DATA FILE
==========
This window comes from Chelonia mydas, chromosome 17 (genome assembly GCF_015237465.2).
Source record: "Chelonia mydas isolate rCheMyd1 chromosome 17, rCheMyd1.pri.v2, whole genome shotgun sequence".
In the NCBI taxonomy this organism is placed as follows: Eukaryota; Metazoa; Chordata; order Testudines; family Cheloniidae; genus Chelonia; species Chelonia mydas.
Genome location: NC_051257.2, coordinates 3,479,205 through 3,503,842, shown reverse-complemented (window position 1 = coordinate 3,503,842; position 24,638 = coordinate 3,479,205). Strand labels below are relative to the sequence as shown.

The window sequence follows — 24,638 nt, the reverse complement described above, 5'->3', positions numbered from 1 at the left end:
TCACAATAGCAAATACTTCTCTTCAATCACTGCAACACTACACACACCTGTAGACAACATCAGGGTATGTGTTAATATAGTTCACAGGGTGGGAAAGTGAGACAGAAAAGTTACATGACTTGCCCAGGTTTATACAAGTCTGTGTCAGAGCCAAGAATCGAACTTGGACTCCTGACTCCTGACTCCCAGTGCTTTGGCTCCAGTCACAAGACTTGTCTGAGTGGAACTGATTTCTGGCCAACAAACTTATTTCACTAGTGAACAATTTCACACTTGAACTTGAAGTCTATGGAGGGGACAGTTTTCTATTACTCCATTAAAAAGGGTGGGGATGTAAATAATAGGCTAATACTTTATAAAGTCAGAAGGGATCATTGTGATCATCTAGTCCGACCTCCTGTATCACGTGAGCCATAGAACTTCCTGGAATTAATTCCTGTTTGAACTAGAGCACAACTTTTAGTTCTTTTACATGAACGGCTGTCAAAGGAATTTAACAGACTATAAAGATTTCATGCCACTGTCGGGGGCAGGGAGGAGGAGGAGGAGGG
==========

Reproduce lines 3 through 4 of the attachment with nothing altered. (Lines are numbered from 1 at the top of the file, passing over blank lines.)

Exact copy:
In the NCBI taxonomy this organism is placed as follows: Eukaryota; Metazoa; Chordata; order Testudines; family Cheloniidae; genus Chelonia; species Chelonia mydas.
Genome location: NC_051257.2, coordinates 3,479,205 through 3,503,842, shown reverse-complemented (window position 1 = coordinate 3,503,842; position 24,638 = coordinate 3,479,205). Strand labels below are relative to the sequence as shown.